Smarties, this is a beautiful story written by Meg McElwain, (Mitchell’s mom). It is absolutely powerful and we ask that you please make sure you support the 11th Annual Kindermourn Hope Floats Duck Race on Sunday, April 26th. ~Jen
I hope you never need the services that the non-profit Kindermourn provides to grieving parents and children. I never thought I would, but when our 2-year-old son, Mitchell, died in April 2014 after a 21-month battle with a rare from of pediatric leukemia, I found myself and my family in desperate need for someone outside of our faith in God to help us find meaning and hope in our lives again.
Our oldest son Frank was three-years-old when his then three-month-old baby brother was diagnosed with cancer and five-years-old when Mitchell died just days after his second birthday. Frank was the first in our family to receive counseling at Kindermourn. My husband and I knew that Frank needed a safe place to express the sadness and fear and also explore the confusion that he was feeling after his brother’s long illness and death. We started weekly play and art therapy sessions with a Kindermourn counselor and Frank was able to express the helpless feelings that he had when Mitchell was sick and how he wanted to help make Mitchell better. His counselor helped him understand that it’s okay for him to be sad, angry and even confused. Kindermourn taught him ways to channel his feelings by making and using a “calm down bottle” and how to keep a special marble in his pocket to rub when he starts to have feelings that he does not understand.
Some of Frank’s grief presented itself in outbursts in his kindergarten classroom. Some of his actions seemed to resemble a child with hyperactivity. My husband and I were confused and upset because we had not seen this behavior in Frank before he started kindergarten. Kindermourn helped us understand that this kind of behavior is common for a grieving child because they are having thoughts and feelings that Frank describes as “hurting his heart” and “making his head feel crazy” and he needed to express them.
Kindermourn professionals conducted a free education session for the teachers and administrators at Frank’s elementary school so that they could better understand childhood grief. In that meeting, Kindermourn and the school staff discussed positive ways to help Frank, our family and other children and families who are grieving that they may encounter in the future.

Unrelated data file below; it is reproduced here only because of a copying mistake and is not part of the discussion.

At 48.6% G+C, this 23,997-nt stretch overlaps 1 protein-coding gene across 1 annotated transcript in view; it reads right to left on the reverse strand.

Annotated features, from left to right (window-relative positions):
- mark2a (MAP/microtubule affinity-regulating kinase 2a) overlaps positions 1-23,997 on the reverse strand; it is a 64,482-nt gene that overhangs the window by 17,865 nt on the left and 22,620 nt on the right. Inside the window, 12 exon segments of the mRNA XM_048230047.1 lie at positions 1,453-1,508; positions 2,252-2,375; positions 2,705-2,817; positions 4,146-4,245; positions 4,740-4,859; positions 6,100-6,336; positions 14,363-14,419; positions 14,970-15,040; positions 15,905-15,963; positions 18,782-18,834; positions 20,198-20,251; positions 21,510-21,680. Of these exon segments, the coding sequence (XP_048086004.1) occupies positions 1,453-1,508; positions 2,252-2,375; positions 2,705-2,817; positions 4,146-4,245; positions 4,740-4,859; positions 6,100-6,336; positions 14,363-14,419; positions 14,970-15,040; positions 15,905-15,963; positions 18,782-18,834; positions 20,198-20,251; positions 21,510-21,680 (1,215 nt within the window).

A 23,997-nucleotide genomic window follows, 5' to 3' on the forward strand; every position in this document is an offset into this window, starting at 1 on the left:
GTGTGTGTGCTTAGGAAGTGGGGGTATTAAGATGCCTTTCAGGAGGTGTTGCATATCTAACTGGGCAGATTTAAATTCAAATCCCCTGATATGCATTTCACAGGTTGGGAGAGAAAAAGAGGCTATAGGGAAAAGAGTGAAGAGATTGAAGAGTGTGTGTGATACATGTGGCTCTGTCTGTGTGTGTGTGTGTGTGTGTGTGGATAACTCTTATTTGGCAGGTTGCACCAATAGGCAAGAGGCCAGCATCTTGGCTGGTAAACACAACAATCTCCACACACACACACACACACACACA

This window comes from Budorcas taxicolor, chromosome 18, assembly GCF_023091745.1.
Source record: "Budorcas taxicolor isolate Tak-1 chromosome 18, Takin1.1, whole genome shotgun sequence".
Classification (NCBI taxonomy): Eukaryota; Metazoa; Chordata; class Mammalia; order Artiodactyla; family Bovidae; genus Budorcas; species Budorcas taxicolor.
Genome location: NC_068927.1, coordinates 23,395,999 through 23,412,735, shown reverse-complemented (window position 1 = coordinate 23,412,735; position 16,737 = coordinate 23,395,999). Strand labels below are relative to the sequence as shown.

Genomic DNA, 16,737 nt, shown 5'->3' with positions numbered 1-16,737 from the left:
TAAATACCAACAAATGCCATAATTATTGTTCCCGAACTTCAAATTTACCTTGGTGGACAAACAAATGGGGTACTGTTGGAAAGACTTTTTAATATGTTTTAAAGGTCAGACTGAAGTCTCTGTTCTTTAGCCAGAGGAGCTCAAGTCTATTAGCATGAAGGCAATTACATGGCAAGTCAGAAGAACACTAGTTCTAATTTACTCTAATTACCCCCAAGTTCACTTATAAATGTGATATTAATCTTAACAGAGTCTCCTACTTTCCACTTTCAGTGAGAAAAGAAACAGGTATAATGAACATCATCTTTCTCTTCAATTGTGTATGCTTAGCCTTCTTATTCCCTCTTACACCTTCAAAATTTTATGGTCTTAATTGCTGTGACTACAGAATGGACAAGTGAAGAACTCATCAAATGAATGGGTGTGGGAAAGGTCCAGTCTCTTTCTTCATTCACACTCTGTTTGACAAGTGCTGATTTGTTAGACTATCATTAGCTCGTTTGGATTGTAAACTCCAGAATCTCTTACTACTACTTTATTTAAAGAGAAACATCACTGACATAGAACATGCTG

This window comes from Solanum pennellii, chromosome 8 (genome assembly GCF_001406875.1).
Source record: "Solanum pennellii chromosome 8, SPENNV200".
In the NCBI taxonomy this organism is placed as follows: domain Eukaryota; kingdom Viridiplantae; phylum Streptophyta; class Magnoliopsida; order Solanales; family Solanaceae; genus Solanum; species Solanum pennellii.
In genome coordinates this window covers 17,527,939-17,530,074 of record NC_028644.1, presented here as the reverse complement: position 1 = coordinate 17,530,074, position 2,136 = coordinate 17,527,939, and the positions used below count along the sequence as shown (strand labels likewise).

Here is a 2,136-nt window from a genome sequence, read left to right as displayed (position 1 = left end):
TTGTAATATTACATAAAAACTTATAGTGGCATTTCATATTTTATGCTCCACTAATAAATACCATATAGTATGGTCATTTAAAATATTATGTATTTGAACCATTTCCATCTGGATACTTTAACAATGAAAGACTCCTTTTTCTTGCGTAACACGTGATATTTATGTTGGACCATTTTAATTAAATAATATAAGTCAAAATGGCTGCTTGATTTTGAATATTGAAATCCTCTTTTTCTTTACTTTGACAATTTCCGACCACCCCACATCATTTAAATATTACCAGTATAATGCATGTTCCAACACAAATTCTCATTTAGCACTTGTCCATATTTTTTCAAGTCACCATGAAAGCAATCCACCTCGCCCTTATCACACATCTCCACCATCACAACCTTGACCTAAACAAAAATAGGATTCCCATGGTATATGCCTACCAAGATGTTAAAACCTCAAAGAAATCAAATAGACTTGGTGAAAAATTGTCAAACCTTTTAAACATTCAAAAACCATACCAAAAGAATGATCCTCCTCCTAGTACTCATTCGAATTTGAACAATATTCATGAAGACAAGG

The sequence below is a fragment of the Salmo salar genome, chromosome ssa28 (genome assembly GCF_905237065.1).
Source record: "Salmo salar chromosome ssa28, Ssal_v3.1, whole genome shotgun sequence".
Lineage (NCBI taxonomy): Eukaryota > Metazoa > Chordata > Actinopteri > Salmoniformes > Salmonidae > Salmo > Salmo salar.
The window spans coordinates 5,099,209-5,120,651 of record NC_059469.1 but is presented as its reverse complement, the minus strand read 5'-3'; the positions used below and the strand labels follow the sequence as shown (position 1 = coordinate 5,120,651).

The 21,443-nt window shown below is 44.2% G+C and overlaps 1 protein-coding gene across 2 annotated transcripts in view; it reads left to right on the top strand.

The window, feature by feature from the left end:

Kindermourn has counseled me on how to be the best parent I can be to my grieving child while I am in a dark and painful place of grieving for Mitchell, too. We role play situations that help me be a more effective parent to Frank. The team at Kindermourn offers encouragement to me on hard days by reassuring me that my husband and I are doing what is right for our living son while we take time to grieve for our son who is in Heaven.
I recently began my own individual counseling sessions with a Kindermourn counselor. Mitchell has been gone almost exactly one year and I am finally ready to allow the pain, shock and sadness of what I watched my baby experience during his short life to come to the surface. I’ve pushed the feelings down for so long because, like most women, I was more focused on taking care of everyone else in my family.
I am facing the guilt I feel that I had to leave my older son in the care of his grandparents while I spent most of my time in the hospital caring for Mitchell. I am opening up about the horrors of watching my baby boy fight cancer and experience debilitating side effects from chemotherapy and treatments that are in no way natural for a baby to experience. I talk about the things that give me nightmares. I am sharing the stress that our son’s terminal illness and death have put on my marriage and relationship with my husband and am trying to find ways to connect with him again so we don’t end up a statistic. The reality is that most marriages fail after the death of a child and now that I am in the darkness of grief, I understand why.
My faith in God and my relationship with the staff at Kindermourn remind me to have hope on hopeless days. It gives me comfort to know there is someone at Kindermourn who I can trust that will listen when I need to talk.
Again, I hope you never need the services that Kindermourn provides, but if you do, you will be grateful like me for all who support the organization so that my family and others can start to find hope again after the death of their child.
About Meg McElwain
Meg McElwain is wife to Frank Turner, III, and mother of Frank Lyttle Turner, IV, and the late Mitchell Bays Turner. She owns Magnolia Marketing in Charlotte. You can learn more about her family at www.mitchellsfund.org.
Photocredit: Flashes of Hope Charlotte
The 11th Annual Kindermourn Hope Floats Duck Race
The nonprofit, KinderMourn, has served the entire Charlotte community since 1978. KinderMourn’s mission is to provide hope for bereaved parents, grieving children and teens by offering support and counseling programs, creating awareness of bereavement issues and empowering the community to effectively assist those who have suffered an unthinkable loss.
KinderMourn’s largest annual fundraiser, the Hope Floats Duck Race, will be held on April 26th from 2-5 p.m. at the U.S. National Whitewater Center. The free event is fun for all ages, and features live music, children’s activities and the quackiest race in town with over 15,000 rubber duckies braving the rapids to the finish line! For more details, please visit www.kindermourn.org.